The 3.1 channel amplifier comes in a completely conventional form with average dimensions of 86 x 11.5 x 6 cm. Aside from the metal grille protecting the speakers at the front, the quality of the plastic used here leaves something to be desired. The top surface easily picks up fingerprints and is slightly reflective, which can lead to discomfort when turning on the TV.
With dimensions of 21 x 29.7 x 37 cm, the box is somewhat imposing given the included size of the tape. However, it is better designed than its companion, as it is made of wood. It has a bottom speaker and air vent bass reflex backwards.
As a supplied accessory, we discovered two power cords, a very short (1m) HDMI cable, a remote control and a wall mount system. The optical cable will not be very much … A rather rare element of this type of product, the power supply unit is not built into the tape: this may be unsightly to the eye, but it is easy to replace in the event of a breakdown.
For mediocre speakers, Xiaomi spoiled this Soundbar 3.1ch with a big compass. On the back, there is an HDMI input and output, an optical S/PDIF input, an S/PDIF RCA input and a USB-A port. By arguing, we could blame it on a lack of small input, but the variety remains commendable. The Soundbar 3.1ch also has wireless Bluetooth connectivity, but it ignores wifi, and thus all connected functionality (no AirPlay, Chromecast, etc.).
One of the HDMI sockets supports the ARC function, which allows audio to pass from the TV to the tape. The 3.1 channel amplifier is capable of decoding Dolby Digital, Dolby Digital +, DTS Digital Surround, and LPCM in stereo and multichannel. However, it does not support HD streams like Dolby True HD and even lower 3D formats like Dolby Atmos and DTS:X. This amplifier also can’t decode 4K/120 streams, but it fully understands HDR10 and Dolby Vision.
It is very easy to learn and use Soundbar 3.1 on a daily basis. It has four buttons on its upper face to power on, change sources or manage volume. Going further, the bar comes with a very simple yet complete remote control. You can thus switch between different listening modes, turn on Bluetooth pairing, manage playback/track navigation in this last connection mode, or even work at the subwoofer level. Using the remote control, it is also possible to access more advanced settings in order to adjust treble and bass or even manage audio/video synchronization.
The Xiaomi speakers host a small screen to the right of it, which is quite readable and displays a lot of information. It also includes an NFC chip on the top right for pairing a Bluetooth device on the go – only works with Android smartphones.
Like the general build quality, the Soundbar 3.1 channel doesn’t particularly shine with its audio performance. Whether it’s just for listening to music with music mode or virtualization in cinema mode, the tape offers an unbalanced presentation.
Whatever the specific listening mode, the first thing that catches the eye when listening and reading the frequency response curve is the absolutely insane power that the subwoofer is able to deliver given its size. Sure, the bass is clearly not lacking in depth and foundation, but the desired effect is not mastered at all. They completely overflow and significantly mask the rest of the reproduced spectrum. The only solution to save the day a little and keep readability to a minimum is to immediately set the subwoofer level to -4, or even -6 in the bar parameters. As always – but more so in this case – be careful not to position the subwoofer too close to the wall (or worse, in a corner) in order to reduce the resonance and the massive character of the bass as much as possible.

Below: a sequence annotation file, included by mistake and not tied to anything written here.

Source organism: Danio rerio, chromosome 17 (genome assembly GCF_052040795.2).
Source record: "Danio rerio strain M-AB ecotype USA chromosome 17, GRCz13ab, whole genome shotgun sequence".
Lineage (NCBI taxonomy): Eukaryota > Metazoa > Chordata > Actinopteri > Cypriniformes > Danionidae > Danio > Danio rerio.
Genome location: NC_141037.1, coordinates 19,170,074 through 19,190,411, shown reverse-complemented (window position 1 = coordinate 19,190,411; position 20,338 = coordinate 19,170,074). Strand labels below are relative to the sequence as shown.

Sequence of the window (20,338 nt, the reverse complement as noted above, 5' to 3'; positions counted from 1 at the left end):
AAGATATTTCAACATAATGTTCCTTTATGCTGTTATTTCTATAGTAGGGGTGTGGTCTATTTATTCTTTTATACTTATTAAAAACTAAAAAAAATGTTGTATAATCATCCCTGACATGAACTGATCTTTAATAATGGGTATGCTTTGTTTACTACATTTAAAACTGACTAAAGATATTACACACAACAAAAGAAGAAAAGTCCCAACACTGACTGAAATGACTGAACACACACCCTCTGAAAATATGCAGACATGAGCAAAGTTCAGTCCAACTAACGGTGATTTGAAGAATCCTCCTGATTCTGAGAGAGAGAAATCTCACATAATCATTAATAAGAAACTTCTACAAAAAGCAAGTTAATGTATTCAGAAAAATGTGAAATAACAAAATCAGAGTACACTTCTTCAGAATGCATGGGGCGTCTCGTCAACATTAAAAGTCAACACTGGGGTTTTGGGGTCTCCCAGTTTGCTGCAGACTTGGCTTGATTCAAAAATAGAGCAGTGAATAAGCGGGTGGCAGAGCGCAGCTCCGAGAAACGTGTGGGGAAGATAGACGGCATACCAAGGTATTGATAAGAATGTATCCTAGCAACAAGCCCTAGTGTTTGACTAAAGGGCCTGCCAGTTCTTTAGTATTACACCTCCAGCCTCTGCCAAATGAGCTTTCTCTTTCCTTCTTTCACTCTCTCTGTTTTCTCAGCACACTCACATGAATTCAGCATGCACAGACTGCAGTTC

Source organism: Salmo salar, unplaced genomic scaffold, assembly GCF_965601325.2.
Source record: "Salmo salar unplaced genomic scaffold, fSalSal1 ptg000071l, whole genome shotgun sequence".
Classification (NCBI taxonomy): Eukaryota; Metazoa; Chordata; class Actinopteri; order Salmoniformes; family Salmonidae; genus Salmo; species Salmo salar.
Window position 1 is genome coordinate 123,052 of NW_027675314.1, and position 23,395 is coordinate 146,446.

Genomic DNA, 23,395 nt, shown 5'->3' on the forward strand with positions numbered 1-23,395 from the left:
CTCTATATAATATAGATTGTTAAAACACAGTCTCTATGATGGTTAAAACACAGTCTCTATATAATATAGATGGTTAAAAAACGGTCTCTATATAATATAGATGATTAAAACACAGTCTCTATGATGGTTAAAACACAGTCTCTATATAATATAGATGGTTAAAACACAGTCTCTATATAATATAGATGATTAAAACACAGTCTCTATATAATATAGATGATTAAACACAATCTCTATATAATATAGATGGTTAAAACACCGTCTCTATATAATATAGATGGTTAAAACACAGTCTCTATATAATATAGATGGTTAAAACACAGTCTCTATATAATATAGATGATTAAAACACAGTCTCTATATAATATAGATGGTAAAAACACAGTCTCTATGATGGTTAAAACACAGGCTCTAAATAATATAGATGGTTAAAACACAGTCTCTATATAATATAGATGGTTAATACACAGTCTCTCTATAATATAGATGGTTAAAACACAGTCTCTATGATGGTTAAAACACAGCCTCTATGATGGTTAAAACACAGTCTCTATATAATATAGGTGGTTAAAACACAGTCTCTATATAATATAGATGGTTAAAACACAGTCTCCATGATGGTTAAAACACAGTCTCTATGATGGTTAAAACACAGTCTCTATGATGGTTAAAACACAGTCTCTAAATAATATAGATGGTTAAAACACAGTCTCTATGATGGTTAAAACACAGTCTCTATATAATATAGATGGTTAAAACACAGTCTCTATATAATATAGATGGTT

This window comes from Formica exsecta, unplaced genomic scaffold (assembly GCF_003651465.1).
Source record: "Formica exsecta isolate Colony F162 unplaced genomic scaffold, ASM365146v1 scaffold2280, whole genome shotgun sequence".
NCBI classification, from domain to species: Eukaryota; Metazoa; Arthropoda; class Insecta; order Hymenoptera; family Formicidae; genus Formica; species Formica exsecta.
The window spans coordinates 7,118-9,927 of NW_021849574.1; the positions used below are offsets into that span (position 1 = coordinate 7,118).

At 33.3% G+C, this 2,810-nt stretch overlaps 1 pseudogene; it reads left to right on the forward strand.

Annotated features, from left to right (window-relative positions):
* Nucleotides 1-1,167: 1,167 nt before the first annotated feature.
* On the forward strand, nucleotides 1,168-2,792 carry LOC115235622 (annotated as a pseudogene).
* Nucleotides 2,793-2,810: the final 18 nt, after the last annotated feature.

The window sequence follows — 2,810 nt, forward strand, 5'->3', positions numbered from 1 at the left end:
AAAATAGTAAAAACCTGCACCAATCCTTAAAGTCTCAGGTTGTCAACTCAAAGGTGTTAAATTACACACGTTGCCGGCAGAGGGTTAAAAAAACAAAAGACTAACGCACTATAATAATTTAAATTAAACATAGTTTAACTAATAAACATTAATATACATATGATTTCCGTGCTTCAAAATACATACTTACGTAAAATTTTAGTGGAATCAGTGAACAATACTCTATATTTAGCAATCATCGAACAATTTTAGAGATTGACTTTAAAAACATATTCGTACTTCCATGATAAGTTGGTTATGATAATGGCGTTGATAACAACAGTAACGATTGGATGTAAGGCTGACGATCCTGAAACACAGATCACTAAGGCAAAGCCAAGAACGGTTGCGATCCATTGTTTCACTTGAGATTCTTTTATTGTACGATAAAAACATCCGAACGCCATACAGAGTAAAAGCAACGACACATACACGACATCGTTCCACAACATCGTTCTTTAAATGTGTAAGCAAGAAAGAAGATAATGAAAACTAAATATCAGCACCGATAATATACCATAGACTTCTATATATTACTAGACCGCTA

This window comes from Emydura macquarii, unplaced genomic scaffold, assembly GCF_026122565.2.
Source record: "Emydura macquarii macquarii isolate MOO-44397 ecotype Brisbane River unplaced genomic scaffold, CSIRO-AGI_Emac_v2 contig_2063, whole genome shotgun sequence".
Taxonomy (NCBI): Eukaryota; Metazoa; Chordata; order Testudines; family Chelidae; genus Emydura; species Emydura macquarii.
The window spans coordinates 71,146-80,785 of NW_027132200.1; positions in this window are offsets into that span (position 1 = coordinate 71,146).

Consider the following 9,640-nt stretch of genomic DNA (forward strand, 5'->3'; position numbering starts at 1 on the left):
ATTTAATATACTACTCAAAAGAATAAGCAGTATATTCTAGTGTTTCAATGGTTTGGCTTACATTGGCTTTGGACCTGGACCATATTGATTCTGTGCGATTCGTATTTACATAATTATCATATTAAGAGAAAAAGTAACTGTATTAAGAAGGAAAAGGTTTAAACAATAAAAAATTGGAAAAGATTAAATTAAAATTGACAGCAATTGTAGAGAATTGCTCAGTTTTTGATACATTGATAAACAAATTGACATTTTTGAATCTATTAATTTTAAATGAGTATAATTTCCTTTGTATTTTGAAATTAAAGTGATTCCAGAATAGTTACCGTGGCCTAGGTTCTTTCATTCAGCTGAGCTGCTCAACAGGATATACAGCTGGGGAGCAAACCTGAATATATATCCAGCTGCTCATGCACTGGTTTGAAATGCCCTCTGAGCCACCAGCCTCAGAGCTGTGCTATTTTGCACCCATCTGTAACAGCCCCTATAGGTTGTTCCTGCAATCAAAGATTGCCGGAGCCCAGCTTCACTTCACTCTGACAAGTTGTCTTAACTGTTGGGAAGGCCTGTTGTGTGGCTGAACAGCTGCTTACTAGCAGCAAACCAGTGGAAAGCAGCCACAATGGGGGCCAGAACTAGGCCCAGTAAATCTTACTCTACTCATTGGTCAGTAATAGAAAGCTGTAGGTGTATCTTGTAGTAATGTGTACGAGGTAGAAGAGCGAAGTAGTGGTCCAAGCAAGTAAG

Also, the Soundbar 3.1 channel is not fun with the rest of the frequencies being reproduced. The vocal signature is quite unnatural with a “pinched” aspect that affects many elements and is particularly audible on vocals or guitars, for example. The clarity of the dialogues is properly guaranteed, but we knew better. This behavior, mainly due to the drop located around 1.5 kHz, thus creates a lack of correlation between low and high mids, and has the effect of outputting higher frequencies. Unfortunately, these are far from being reproduced in the greatest accuracy and to the smallest detail, which clearly enhances the metallic aspect of cymbals, vibrators, tambourines and other bells, for example.
The lack of tape control also affects the presentation of the sound stage, here very broken, with no depth. Reproduction of peripheral influences is an anecdotal narration to say the least. The side effects do not go beyond the physical limits of the tape and in no way create an immersive audio bubble that the DTS Virtual:X algorithm promises. Another more annoying point: Xiaomi has made the odd choice of balancing the center speakers slightly to the left, which inevitably generates a slight channel shift central. So the dialogs and other sources that are supposed to be in the middle of the screen are located a bit to the left.
It is very easy to work with (full controls, screen on the front).
Very expressive subwoofer, uncontrolled bass.
Unnatural sound reproduction (pinched metal side).
Slightly balanced center channel, little reproduction of ambient effects.
Primitive and messy design.
How does grading work?
Despite its simplicity and full connectivity, the Soundbar 3.1ch struggles to impress with its acceptable build quality and audio signature that is weighed down, among other things, by its rumbling bass and unnatural width. The first soundbar sold in France by Xiaomi does not shine either by reproducing surround effects, which are completely indistinguishable.
- User Experience
- My voice
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